Son & Soil Gives Health Food a Good Name

Stephen Williams is the sultan of sustainable.

It’s no secret that “healthy” food can sometimes taste like corrugated cardboard, but Son & Soil, brainchild of Stephen Williams of Bouquet, is fighting the good fight in the name of flavor.

Smoothie
Somethin’ Blue Smoothie, with blackberry, blueberry, flax, and local honey

Photograph by Jeremy Kramer

While I’m leery of spending $8 for non-alcoholic liquid, their Sweet Roots blend of beet and orange juices nails that pitch-perfect earthy sweetness of beet salads. And the Turmeric Tonic—a bracing combination of juices from turmeric and ginger roots, lemon, and a generous pinch of cayenne pepper—gets a drizzle of local honey to cut the intense natural heat. (Word on the street is that it’s also a decent hangover cure.) Looking for something a little less vegetal? The Elvis smoothie is in order. Cacao, banana, peanut butter, and vanilla hemp milk (a non-dairy alternative) yield a frozen confection that tastes like the illicit love child of a Wendy’s Frosty and a Reese’s Cup. And I’d be remiss not to mention Williams’s substantial sandwiches served with oversized (think 10-inch) spears of house dill pickles.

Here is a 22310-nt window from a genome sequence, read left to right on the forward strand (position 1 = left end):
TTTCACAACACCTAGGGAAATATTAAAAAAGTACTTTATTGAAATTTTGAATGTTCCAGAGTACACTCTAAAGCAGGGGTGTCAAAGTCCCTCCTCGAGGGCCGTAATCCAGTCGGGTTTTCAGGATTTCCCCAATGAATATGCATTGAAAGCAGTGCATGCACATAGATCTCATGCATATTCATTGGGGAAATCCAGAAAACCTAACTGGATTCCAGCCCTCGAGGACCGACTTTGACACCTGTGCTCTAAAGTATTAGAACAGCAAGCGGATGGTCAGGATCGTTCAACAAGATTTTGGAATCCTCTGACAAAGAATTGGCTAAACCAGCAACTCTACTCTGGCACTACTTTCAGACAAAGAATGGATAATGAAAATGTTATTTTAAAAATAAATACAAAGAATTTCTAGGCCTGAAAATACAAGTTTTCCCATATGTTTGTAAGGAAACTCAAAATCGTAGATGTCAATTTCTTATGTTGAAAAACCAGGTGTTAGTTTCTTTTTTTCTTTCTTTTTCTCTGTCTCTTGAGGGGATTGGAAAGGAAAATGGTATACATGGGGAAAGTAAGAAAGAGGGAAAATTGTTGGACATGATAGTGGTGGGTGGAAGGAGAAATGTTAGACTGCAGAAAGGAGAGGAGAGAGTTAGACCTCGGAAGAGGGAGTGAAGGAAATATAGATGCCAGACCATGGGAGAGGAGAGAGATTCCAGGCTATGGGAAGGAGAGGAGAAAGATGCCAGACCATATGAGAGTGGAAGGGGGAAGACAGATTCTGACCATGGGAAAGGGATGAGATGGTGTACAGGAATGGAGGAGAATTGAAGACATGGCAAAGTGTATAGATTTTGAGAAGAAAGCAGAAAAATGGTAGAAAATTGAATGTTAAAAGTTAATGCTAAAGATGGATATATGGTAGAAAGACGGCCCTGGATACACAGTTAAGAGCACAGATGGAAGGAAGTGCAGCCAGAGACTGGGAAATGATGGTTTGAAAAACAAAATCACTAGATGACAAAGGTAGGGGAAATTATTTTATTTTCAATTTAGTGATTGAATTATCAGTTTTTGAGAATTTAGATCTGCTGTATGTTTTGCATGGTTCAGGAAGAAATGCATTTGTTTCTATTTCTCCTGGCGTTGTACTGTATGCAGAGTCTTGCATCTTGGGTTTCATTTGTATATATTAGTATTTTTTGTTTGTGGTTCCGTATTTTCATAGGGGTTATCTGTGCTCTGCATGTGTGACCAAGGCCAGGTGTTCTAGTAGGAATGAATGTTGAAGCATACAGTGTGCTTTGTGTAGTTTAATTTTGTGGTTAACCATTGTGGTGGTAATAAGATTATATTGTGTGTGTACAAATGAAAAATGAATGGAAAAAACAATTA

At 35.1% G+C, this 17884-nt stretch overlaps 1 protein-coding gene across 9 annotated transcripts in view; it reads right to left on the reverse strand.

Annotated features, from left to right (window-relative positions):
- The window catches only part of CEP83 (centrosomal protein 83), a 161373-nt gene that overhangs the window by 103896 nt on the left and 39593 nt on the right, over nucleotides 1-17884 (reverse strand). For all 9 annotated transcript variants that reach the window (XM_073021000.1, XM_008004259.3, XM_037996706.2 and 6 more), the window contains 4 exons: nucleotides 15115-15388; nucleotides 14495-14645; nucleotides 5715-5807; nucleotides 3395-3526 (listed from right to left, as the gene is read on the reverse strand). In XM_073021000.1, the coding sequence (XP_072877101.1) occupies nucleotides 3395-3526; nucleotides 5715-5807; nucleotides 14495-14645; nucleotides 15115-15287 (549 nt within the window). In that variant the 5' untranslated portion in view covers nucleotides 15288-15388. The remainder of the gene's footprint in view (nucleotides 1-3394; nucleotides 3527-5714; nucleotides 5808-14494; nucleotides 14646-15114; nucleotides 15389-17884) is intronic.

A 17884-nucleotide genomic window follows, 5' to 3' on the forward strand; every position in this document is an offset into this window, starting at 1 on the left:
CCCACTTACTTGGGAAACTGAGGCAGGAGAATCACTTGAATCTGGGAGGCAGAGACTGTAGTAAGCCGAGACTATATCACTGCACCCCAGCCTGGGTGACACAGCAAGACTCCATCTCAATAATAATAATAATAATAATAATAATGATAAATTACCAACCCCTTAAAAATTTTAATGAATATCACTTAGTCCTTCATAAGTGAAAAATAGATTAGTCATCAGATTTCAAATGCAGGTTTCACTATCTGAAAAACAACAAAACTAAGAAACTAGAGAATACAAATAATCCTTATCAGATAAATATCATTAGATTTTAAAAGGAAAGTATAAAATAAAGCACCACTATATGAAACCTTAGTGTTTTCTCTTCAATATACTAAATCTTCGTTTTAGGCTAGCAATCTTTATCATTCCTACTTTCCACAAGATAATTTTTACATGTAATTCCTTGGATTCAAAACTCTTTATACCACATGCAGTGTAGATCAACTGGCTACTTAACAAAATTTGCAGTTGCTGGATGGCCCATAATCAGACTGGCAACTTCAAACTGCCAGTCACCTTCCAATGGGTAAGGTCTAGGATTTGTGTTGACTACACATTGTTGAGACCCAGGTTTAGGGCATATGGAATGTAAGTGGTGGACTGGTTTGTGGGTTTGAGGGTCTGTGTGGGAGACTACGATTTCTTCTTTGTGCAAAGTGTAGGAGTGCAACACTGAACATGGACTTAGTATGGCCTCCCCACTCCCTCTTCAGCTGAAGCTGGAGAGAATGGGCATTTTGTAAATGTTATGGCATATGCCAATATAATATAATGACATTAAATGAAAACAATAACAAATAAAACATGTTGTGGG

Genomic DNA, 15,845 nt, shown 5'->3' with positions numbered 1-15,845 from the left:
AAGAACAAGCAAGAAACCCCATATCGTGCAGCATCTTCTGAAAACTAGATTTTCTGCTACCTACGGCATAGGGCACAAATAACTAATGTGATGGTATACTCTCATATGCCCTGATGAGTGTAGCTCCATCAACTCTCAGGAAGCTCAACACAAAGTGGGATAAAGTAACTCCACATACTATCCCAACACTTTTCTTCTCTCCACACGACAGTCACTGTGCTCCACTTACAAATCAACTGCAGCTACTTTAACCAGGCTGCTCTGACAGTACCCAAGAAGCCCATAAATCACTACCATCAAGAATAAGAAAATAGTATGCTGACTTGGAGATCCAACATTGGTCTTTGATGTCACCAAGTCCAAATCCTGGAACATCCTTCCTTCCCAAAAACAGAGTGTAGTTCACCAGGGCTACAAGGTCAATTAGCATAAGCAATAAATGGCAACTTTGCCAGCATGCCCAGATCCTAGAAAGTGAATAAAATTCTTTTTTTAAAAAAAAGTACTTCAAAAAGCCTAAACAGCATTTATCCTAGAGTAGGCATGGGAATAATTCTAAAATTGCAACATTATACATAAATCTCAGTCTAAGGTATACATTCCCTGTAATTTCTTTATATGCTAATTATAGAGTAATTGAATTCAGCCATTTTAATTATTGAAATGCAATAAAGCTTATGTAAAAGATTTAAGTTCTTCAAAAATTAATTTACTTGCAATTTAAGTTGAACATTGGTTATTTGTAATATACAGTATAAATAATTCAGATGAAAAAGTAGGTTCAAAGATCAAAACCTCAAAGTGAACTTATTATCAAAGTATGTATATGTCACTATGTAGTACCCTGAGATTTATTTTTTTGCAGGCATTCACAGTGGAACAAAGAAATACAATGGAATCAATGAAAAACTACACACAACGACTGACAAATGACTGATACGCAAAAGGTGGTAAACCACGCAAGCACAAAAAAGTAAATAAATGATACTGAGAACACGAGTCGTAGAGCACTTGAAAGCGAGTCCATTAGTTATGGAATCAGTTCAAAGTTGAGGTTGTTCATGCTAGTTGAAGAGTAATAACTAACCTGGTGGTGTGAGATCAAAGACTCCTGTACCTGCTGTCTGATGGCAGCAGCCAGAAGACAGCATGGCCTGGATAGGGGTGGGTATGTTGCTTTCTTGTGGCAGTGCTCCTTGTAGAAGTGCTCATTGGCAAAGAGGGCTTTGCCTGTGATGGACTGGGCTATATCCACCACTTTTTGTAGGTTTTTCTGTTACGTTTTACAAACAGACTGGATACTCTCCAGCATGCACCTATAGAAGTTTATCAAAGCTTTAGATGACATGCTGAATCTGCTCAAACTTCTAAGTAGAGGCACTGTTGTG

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The BLT, with bacon, lettuce, tomato, pickle, and house mustard on rye bread

Photograph of Jeremy Kramer

Sixteen Bricks bread forms the foundation of updated classics like the spicy club (turkey, avocado, shredded burnt carrot, cheddar, and jalapeño jam) or the roast beef and cheddar with a bold bite from the house-made—think Colman’s Covington cousin—mustard.

Son & Soil, 627 Main St., Covington, (859) 360-6268, facebook.com/sonandsoil

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